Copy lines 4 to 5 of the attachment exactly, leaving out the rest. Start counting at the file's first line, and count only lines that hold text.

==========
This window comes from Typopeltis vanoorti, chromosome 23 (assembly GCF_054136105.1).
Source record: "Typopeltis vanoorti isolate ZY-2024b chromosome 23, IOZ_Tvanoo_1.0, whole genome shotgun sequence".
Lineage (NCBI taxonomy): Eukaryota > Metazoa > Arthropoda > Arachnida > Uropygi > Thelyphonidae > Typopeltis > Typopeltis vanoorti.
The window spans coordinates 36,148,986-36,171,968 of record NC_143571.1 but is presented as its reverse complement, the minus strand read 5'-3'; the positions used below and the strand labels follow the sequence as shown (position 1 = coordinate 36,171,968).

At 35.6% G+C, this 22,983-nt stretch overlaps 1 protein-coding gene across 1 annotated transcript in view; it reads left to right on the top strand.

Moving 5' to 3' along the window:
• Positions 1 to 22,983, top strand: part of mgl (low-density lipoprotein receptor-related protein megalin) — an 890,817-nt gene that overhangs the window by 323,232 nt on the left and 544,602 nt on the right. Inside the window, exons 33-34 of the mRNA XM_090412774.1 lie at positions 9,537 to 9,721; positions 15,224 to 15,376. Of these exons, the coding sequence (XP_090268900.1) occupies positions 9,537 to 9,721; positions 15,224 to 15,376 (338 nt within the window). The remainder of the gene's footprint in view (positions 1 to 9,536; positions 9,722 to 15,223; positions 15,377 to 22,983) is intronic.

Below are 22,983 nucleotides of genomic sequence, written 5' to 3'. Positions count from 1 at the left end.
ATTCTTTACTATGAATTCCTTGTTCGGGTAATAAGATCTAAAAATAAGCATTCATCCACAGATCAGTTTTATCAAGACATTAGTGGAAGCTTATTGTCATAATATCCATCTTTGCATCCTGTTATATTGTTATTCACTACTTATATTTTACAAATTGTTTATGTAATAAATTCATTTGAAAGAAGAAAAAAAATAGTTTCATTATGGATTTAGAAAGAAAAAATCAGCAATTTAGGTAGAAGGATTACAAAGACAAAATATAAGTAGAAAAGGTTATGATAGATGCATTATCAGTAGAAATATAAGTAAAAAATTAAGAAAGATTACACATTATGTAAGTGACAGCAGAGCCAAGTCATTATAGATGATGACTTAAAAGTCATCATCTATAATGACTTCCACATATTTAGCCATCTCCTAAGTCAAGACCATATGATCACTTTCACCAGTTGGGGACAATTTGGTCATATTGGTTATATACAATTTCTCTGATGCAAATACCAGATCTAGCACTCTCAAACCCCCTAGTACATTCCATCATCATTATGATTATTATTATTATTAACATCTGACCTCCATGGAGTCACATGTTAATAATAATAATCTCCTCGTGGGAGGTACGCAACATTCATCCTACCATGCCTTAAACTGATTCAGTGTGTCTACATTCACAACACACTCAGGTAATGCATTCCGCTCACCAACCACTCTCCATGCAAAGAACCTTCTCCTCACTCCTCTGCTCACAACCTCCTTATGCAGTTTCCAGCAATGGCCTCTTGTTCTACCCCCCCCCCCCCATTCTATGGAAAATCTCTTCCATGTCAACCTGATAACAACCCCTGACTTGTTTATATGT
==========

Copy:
The window spans coordinates 36,148,986-36,171,968 of record NC_143571.1 but is presented as its reverse complement, the minus strand read 5'-3'; the positions used below and the strand labels follow the sequence as shown (position 1 = coordinate 36,171,968).

At 35.6% G+C, this 22,983-nt stretch overlaps 1 protein-coding gene across 1 annotated transcript in view; it reads left to right on the top strand.